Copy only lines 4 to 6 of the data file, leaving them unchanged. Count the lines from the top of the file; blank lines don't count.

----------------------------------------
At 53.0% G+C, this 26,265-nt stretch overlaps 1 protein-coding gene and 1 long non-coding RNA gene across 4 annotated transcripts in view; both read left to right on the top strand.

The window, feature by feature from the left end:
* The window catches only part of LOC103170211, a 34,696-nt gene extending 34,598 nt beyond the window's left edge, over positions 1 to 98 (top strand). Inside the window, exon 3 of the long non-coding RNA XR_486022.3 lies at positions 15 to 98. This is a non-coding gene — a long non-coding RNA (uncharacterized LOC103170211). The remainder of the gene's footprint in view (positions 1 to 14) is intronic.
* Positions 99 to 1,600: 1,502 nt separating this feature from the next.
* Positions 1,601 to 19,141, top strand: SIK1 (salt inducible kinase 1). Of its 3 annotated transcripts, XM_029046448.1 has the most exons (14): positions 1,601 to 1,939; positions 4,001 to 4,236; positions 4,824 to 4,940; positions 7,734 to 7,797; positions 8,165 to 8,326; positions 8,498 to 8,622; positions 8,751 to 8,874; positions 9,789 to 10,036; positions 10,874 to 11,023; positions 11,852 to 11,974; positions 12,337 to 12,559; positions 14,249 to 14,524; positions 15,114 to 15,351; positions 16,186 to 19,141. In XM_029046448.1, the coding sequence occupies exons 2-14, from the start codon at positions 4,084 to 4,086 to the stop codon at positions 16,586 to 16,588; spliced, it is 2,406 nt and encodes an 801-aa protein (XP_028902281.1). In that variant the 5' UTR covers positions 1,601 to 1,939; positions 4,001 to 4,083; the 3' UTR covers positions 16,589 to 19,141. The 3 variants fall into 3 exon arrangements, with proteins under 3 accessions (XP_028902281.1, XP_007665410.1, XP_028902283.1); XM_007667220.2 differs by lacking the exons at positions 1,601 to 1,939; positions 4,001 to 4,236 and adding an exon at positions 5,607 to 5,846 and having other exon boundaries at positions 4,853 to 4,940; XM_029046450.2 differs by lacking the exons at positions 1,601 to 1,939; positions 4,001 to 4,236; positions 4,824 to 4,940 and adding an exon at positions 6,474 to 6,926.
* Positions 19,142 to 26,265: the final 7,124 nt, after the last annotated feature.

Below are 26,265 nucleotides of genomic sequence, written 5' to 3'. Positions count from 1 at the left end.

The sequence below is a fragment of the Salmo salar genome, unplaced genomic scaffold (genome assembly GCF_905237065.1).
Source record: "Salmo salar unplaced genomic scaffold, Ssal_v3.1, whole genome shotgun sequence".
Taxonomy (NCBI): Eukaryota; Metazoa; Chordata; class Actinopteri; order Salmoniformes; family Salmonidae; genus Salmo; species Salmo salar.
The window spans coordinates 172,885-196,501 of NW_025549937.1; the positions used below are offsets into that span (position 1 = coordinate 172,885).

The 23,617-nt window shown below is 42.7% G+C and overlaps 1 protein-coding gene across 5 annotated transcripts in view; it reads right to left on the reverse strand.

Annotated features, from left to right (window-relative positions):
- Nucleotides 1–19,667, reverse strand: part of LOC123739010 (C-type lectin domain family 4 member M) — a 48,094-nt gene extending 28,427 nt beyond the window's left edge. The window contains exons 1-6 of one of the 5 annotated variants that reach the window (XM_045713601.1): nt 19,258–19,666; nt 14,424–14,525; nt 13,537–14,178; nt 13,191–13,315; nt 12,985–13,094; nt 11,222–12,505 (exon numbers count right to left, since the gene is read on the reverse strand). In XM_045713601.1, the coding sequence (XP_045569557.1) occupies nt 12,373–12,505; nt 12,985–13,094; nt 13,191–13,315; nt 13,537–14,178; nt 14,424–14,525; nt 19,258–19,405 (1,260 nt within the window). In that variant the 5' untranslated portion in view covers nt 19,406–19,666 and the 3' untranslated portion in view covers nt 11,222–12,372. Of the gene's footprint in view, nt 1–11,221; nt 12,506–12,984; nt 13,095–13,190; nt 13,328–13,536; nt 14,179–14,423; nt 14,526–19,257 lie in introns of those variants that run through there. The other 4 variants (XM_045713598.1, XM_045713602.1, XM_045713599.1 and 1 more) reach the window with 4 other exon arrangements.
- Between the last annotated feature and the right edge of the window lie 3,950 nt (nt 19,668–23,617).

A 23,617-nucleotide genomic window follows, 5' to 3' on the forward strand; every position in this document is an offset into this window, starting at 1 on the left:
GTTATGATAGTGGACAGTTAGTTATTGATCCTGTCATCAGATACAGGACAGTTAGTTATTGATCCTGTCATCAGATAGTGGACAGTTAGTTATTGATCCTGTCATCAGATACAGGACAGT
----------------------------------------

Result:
* Positions 99 to 1,600: 1,502 nt separating this feature from the next.
* Positions 1,601 to 19,141, top strand: SIK1 (salt inducible kinase 1). Of its 3 annotated transcripts, XM_029046448.1 has the most exons (14): positions 1,601 to 1,939; positions 4,001 to 4,236; positions 4,824 to 4,940; positions 7,734 to 7,797; positions 8,165 to 8,326; positions 8,498 to 8,622; positions 8,751 to 8,874; positions 9,789 to 10,036; positions 10,874 to 11,023; positions 11,852 to 11,974; positions 12,337 to 12,559; positions 14,249 to 14,524; positions 15,114 to 15,351; positions 16,186 to 19,141. In XM_029046448.1, the coding sequence occupies exons 2-14, from the start codon at positions 4,084 to 4,086 to the stop codon at positions 16,586 to 16,588; spliced, it is 2,406 nt and encodes an 801-aa protein (XP_028902281.1). In that variant the 5' UTR covers positions 1,601 to 1,939; positions 4,001 to 4,083; the 3' UTR covers positions 16,589 to 19,141. The 3 variants fall into 3 exon arrangements, with proteins under 3 accessions (XP_028902281.1, XP_007665410.1, XP_028902283.1); XM_007667220.2 differs by lacking the exons at positions 1,601 to 1,939; positions 4,001 to 4,236 and adding an exon at positions 5,607 to 5,846 and having other exon boundaries at positions 4,853 to 4,940; XM_029046450.2 differs by lacking the exons at positions 1,601 to 1,939; positions 4,001 to 4,236; positions 4,824 to 4,940 and adding an exon at positions 6,474 to 6,926.
* Positions 19,142 to 26,265: the final 7,124 nt, after the last annotated feature.